In operation, a load of building materials will be delivered to a job site. The building materials will typically be delivered on large pallets. These pallets are too large to be moved around the work site unless the work site is large enough to accommodate a full-size lift truck, which is not typical in residential or small commercial environments. One or more mover dollies are then positioned proximate the pallets of building materials and the building materials are manually stacked in cubes on the mover dollies. (See, FIGS. 6, 7.) In the case of bricks, tile and other symmetrically shaped building materials, the building materials are typically loaded onto the platform in a cube configuration which holds the building materials in place on the mover platform and on the hand cart. A mover dolly may easily hold 300 pounds or more of bricks arranged in a cube shape. This is a much greater number than can be moved with a brick strap or tongs. A hand truck 10 is then placed proximate the mover dolly and the forks 38 are inserted underneath the platform of the mover dolly. With reference to FIG. 6, the vertical height V of the forks is less than the space between the bottom surface 66 of the mover dolly and the ground. Thus, forks 38 of the hand cart may be slid underneath the mover dolly 50. (See, FIG. 7.) A user may then place his foot against the axle 18 of the hand cart and pull backwardly and downwardly on the handles 34 to pivot the hand cart about the axle 18 and lift the full load of building materials mounted on the mover dolly off the ground. A portion of the building materials will then rest against the screen or shield 42 at the lower end of the frame portion 14. As shown in FIG. 8, a force F must then be maintained on the handle 34 to keep the load of building materials in a position to allow movement of the hand cart 14. This force F can be made relatively small due to the geometry of the cart, making it relatively easy to transport the load of materials at a job site. The hand cart may then be easily moved by one person to a desired area in the field of work.

Multiple fully loaded mover dollies may be positioned strategically about the work site giving skilled masons access to a sufficient quantity of building materials as they construct the desired structure. In addition, the supply of building materials can be accomplished with individual loads being larger than a laborer could physically carry using conventional carrying techniques, with little physical exertion by the laborer. This allows fewer laborers to handle supplying building materials at a work site because they are less tired.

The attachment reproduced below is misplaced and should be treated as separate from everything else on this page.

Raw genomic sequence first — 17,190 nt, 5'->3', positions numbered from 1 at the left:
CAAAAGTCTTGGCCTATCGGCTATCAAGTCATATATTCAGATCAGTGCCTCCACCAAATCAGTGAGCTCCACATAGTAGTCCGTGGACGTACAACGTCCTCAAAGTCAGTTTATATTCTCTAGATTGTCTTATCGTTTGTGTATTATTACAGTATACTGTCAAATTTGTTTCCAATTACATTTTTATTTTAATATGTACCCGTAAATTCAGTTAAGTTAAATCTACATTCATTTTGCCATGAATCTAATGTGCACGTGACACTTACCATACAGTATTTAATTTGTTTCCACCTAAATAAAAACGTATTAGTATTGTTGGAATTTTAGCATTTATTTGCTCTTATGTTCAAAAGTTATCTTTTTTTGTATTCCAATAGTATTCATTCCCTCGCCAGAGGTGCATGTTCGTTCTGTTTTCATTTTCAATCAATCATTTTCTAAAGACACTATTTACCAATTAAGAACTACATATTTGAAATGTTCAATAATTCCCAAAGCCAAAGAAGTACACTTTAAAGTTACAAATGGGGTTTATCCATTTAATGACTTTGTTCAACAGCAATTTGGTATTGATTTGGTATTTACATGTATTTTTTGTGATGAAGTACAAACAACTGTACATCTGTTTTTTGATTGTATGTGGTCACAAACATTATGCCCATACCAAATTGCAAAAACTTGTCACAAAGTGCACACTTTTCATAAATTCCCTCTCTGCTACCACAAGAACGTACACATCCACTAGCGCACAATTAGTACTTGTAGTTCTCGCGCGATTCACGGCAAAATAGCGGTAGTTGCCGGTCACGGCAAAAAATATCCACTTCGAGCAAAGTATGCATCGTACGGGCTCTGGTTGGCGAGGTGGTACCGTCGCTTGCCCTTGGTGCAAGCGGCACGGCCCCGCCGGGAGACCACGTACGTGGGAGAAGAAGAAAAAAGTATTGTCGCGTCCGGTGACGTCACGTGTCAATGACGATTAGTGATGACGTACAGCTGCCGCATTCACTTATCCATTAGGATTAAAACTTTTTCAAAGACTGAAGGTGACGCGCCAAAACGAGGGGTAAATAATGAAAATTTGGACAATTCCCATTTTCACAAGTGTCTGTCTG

Importantly, because there are wheels on the mover dolly, the mason may easily roll the mover dolly along with him or her as the structure is built and the supply of building materials is used. Thus, there is no need for further lifting and moving of building materials along the structure site as construction progresses. Once a loaded mover dolly is placed in the field of work, the mason may easily move the mover dolly and load of building materials with him or her as the construction progresses simply by rolling it along the ground. This eliminates the need to pick up and carry the bricks from one location to another at the work site as tasks are completed.

The present invention reduces the amount of times individual building materials are touched to only twice—once to load the building materials onto a mover dolly at the original delivery site and once as the mason lays them in place on the structure being built. The present invention simplifies the labor involved for moving of the building materials. The person moving the building materials does not realize the weight of the building materials which rests on the axle of the hand cart and does not manually carry the load. After positioning a mover dolly containing a load of building materials at the work site, the wheeled platform may be readily moved as the mason sets the building material into place. The mason may also lean or sit on the cube of bricks to propel the mover dolly along with the worker and reduce the strain on the mason's back.

The present invention permits a stockpile of building materials to be positioned ahead of the mason(s), so an unlimited number of dollies can be utilized.

The present invention provides advantages over the prior art in that the laborers do not carry the weight of the building materials, the tool does. The building material remains in a mobilized state on a mover dolly which can be easily moved along with the workers as the job progresses. Again, no additional lifting is required. It reduces injury by reducing strain on back and shoulders. This results in a more efficient and productive work force, which increases productivity and profits.